Secret US robo whispercopters head to 'undisclosed location'
Somewhere with lots of trees, apparently
The US Special Operations Command - SOCOM, America's secret military elite - is to double its fleet of robot whispercopters in coming years, according to reports.
It has also been revealed that eight of the high tech droid kill-choppers will soon go operational as surveillance craft at "an undisclosed location" overseas.
Black helicopter, yes. Men in black not required.
The news comes from Flight International, reporting on an interview with Major Scott Beall of SOCOM. Major Beall is the secret supertroopers' programme manager for the Boeing A160T unmanned helicopter.
The A160T, as regular Reg readers will recall, is remarkable not so much for being unmanned - there were already other robotic helicopters on offer. Rather, the A160T stands out for its unusual variable-speed rotor tech.
Normal choppers spin their blades at a fixed rate, which simplifies engineering but limits performance. Not so the A160T, which can whirl its rotors fast in the hover but bring revs down in the cruise. Boeing say that this lets it hover out of ground effect* at impressive altitudes - as much as 20,000 feet above sea level, perhaps - and gives it excellent endurance. The A160T is also supposed to be substantially quieter than a normal helicopter.
According to Beall, three of SOCOM's existing A160Ts will deploy next year to "an undisclosed location", there to fly operational missions carrying the FORESTER foliage-penetrating radar. The undisclosed location, then, is one where enemies of America need to be tracked through woods, jungle or similar. The you-never-saw-us-we-aren't-even-here mob are known to be receiving as many as ten A160Ts already on an "extended demonstration" deal: Flight says that they have confirmed they'll acquire 20 more during the years 2012-2017.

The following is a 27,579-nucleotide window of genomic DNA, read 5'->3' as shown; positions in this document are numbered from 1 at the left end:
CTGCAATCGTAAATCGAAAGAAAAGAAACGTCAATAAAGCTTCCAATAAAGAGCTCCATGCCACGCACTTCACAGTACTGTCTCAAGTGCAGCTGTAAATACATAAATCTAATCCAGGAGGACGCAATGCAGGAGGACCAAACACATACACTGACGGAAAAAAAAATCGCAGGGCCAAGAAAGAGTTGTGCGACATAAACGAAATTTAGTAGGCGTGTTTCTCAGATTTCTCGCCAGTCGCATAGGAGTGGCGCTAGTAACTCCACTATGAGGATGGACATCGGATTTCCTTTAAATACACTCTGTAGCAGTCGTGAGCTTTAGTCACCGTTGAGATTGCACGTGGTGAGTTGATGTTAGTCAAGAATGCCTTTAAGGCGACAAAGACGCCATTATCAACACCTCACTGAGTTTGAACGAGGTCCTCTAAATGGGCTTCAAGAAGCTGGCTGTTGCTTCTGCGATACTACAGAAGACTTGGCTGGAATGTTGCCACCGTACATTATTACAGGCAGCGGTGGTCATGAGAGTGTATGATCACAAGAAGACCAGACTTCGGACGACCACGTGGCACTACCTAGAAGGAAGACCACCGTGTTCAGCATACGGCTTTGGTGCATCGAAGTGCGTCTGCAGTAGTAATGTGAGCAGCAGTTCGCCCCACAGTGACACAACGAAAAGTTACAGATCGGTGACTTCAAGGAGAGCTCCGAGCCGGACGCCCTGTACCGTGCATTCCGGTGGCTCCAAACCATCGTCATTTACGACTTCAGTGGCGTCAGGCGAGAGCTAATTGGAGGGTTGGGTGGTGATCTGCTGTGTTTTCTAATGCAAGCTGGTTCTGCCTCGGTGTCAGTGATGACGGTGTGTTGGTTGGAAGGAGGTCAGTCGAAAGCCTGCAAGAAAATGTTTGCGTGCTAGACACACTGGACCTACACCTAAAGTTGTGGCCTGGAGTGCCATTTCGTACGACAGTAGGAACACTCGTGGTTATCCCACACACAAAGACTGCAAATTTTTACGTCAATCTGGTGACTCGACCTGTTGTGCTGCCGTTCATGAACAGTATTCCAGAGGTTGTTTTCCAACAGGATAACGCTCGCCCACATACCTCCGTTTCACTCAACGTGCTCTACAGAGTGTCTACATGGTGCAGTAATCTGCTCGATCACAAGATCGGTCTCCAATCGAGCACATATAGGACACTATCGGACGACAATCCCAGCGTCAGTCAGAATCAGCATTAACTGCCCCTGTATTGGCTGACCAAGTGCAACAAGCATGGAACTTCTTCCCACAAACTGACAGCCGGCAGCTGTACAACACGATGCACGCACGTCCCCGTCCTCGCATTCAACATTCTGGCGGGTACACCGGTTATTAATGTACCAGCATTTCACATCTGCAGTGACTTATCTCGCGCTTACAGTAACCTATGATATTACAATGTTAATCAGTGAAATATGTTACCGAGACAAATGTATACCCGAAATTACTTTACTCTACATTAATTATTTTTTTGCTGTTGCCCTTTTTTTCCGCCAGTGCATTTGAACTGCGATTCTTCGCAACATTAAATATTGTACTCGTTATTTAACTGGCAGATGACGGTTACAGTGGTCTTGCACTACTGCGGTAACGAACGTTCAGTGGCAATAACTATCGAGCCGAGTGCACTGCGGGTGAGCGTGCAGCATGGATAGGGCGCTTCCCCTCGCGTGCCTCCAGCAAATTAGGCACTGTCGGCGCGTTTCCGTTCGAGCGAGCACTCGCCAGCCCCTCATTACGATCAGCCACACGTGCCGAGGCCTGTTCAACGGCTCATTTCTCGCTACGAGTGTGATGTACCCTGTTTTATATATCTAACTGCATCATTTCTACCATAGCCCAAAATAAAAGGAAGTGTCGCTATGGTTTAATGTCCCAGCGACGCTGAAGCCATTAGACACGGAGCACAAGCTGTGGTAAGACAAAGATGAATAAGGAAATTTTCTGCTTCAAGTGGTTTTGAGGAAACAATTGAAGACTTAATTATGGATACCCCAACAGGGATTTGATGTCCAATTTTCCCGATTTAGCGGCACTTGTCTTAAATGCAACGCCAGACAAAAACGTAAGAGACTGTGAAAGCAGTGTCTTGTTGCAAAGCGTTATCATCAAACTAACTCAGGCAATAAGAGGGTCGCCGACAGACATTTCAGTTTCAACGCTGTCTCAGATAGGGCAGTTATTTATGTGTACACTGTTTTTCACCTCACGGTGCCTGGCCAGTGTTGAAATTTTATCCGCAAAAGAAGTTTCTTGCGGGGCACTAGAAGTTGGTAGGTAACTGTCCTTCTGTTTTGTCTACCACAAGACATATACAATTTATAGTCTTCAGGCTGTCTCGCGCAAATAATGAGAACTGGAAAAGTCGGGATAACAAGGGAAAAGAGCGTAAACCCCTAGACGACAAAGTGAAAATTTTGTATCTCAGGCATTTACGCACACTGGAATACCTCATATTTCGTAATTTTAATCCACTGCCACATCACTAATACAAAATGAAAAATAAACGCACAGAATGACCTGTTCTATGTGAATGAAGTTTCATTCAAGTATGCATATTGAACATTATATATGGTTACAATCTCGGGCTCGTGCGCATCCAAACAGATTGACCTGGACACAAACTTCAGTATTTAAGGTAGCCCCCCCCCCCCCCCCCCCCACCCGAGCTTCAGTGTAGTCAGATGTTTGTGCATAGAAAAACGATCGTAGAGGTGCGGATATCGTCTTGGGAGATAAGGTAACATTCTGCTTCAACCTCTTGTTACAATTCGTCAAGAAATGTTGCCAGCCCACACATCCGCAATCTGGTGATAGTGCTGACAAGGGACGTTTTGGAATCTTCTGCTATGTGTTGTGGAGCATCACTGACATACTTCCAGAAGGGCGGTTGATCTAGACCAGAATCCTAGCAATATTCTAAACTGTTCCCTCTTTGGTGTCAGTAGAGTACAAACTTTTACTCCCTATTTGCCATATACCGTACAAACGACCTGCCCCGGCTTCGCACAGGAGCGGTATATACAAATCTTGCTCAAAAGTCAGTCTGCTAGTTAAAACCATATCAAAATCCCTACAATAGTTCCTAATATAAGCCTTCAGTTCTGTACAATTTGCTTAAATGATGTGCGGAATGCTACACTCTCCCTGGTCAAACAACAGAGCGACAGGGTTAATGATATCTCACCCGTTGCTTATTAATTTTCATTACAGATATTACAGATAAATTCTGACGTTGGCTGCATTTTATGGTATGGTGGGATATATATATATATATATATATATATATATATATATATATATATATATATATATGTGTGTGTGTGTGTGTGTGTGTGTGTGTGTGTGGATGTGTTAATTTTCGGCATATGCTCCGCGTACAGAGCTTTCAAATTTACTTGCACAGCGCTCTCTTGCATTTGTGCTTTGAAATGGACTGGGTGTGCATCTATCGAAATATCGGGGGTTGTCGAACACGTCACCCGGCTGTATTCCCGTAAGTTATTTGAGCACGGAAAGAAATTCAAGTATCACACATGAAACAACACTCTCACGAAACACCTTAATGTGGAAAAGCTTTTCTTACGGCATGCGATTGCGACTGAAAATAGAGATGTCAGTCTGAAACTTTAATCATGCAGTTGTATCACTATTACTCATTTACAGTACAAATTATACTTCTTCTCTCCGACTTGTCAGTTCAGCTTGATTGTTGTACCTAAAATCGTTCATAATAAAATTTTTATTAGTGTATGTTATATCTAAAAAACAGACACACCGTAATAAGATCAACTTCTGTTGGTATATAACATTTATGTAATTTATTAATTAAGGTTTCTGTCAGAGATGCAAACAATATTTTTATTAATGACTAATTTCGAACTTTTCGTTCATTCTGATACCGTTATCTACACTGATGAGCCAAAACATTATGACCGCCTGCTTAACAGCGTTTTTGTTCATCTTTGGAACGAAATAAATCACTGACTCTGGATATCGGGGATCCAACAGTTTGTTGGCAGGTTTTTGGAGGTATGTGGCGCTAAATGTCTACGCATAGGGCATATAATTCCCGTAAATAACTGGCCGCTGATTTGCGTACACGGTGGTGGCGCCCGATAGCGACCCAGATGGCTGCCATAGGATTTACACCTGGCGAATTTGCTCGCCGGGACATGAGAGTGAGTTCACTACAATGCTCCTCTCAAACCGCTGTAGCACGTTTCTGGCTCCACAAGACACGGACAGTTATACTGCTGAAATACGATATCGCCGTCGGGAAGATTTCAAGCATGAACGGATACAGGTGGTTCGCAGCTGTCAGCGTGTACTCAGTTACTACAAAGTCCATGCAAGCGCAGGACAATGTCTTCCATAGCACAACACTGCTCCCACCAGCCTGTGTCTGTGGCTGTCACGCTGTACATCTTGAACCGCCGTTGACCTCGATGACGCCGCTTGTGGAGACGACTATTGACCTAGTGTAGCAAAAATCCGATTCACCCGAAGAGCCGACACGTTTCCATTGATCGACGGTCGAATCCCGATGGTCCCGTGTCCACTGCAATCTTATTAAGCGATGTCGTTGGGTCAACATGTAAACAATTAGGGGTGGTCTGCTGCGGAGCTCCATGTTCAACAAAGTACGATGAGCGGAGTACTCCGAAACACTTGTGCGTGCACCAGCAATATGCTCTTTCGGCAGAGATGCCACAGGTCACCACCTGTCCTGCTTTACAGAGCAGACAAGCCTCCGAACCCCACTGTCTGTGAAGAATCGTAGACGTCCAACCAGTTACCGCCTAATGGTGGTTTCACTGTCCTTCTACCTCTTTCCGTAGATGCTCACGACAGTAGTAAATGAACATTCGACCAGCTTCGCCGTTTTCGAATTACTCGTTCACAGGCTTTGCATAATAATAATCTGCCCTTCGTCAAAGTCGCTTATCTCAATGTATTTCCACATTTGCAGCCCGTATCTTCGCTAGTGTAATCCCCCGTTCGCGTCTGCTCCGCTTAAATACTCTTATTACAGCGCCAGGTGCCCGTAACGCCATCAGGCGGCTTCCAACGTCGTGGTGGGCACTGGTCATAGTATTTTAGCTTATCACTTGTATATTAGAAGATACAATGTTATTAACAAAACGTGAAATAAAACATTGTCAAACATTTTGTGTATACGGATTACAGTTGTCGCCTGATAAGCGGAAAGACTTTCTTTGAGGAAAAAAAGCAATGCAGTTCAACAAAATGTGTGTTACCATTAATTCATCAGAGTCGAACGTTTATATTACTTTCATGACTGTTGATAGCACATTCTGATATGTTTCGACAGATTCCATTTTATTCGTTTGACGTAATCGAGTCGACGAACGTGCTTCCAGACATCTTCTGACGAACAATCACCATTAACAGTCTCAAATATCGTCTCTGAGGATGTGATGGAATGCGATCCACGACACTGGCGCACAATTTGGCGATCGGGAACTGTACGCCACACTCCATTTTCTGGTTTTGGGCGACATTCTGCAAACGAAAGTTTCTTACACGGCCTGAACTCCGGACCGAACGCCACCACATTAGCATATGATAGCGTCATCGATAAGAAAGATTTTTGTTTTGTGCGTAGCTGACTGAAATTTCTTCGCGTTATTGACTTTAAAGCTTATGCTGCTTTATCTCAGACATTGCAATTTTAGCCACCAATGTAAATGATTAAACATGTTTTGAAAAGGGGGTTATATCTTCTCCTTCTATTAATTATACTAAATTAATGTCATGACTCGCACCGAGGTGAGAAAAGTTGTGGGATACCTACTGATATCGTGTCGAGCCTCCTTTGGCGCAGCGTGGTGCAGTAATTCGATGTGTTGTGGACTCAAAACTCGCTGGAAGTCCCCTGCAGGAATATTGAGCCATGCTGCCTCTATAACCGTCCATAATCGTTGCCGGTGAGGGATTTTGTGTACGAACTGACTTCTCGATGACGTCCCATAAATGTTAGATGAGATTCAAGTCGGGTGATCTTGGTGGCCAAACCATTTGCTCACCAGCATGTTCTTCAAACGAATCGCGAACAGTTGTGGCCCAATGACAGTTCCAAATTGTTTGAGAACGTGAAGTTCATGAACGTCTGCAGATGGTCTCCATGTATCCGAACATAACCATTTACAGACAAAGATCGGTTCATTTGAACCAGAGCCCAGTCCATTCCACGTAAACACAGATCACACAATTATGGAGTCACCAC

In addition to carrying the FORESTER radar and perhaps the ARGUS-IS multiplex spyeye system, some A160Ts will be armed as strike platforms. Others may be used for resupply missions: the little droidcopters can carry an underslung load of over a tonne, reportedly.
Flight says that Major Beall sees the A160T serving in the mainstream US forces as well as in SOCOM. It might compete with the more ordinary military robocopter from Grumman, the Fire Scout: it might also sniff out roadside bombs, or haul battlefield supplies for the US Marines.
There are no routine plans yet for the droid whirlybird to carry people, though it has been suggested that it might evacuate wounded SOCOM operatives or shot-down airmen in emergencies. ®
*At altitude, as in the highlands of Afghanistan, it's common for a helicopter not to be able to achieve a hover until it has "ground effect" from being very close to the surface. Flying along through the air requires significantly less power than hovering.